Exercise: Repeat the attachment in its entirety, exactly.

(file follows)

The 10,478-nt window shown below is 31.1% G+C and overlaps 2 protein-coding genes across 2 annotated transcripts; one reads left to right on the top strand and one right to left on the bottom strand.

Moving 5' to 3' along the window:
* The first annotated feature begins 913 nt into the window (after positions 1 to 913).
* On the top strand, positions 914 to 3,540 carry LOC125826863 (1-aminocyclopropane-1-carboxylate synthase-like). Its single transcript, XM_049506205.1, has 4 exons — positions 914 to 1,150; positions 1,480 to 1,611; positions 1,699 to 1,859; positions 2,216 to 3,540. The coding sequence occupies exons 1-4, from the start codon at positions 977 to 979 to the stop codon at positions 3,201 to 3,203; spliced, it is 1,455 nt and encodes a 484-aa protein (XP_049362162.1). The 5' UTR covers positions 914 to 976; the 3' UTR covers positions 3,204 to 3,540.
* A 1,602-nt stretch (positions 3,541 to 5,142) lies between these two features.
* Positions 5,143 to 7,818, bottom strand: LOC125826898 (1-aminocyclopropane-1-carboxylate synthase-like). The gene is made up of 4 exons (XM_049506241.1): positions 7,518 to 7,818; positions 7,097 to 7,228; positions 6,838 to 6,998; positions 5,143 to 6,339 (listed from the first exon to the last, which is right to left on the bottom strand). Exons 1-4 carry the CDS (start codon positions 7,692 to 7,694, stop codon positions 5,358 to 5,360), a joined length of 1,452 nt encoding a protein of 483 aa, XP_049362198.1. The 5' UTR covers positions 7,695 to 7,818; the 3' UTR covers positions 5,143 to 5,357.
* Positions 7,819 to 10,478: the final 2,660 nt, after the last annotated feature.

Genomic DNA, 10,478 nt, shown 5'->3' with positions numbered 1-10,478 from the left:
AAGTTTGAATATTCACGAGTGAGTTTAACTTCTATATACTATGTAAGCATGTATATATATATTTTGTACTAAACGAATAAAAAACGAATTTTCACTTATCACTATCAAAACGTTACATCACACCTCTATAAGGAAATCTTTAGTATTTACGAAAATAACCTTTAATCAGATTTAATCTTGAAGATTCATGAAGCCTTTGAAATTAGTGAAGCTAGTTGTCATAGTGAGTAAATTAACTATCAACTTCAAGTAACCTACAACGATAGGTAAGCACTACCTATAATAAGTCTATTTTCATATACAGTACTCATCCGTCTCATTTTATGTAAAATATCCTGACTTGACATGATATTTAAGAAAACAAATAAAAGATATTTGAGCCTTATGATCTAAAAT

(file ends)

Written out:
The 10,478-nt window shown below is 31.1% G+C and overlaps 2 protein-coding genes across 2 annotated transcripts; one reads left to right on the top strand and one right to left on the bottom strand.

Moving 5' to 3' along the window:
* The first annotated feature begins 913 nt into the window (after positions 1 to 913).
* On the top strand, positions 914 to 3,540 carry LOC125826863 (1-aminocyclopropane-1-carboxylate synthase-like). Its single transcript, XM_049506205.1, has 4 exons — positions 914 to 1,150; positions 1,480 to 1,611; positions 1,699 to 1,859; positions 2,216 to 3,540. The coding sequence occupies exons 1-4, from the start codon at positions 977 to 979 to the stop codon at positions 3,201 to 3,203; spliced, it is 1,455 nt and encodes a 484-aa protein (XP_049362162.1). The 5' UTR covers positions 914 to 976; the 3' UTR covers positions 3,204 to 3,540.
* A 1,602-nt stretch (positions 3,541 to 5,142) lies between these two features.
* Positions 5,143 to 7,818, bottom strand: LOC125826898 (1-aminocyclopropane-1-carboxylate synthase-like). The gene is made up of 4 exons (XM_049506241.1): positions 7,518 to 7,818; positions 7,097 to 7,228; positions 6,838 to 6,998; positions 5,143 to 6,339 (listed from the first exon to the last, which is right to left on the bottom strand). Exons 1-4 carry the CDS (start codon positions 7,692 to 7,694, stop codon positions 5,358 to 5,360), a joined length of 1,452 nt encoding a protein of 483 aa, XP_049362198.1. The 5' UTR covers positions 7,695 to 7,818; the 3' UTR covers positions 5,143 to 5,357.
* Positions 7,819 to 10,478: the final 2,660 nt, after the last annotated feature.

Genomic DNA, 10,478 nt, shown 5'->3' with positions numbered 1-10,478 from the left:
AAGTTTGAATATTCACGAGTGAGTTTAACTTCTATATACTATGTAAGCATGTATATATATATTTTGTACTAAACGAATAAAAAACGAATTTTCACTTATCACTATCAAAACGTTACATCACACCTCTATAAGGAAATCTTTAGTATTTACGAAAATAACCTTTAATCAGATTTAATCTTGAAGATTCATGAAGCCTTTGAAATTAGTGAAGCTAGTTGTCATAGTGAGTAAATTAACTATCAACTTCAAGTAACCTACAACGATAGGTAAGCACTACCTATAATAAGTCTATTTTCATATACAGTACTCATCCGTCTCATTTTATGTAAAATATCCTGACTTGACATGATATTTAAGAAAACAAATAAAAGATATTTGAGCCTTATGATCTAAAAT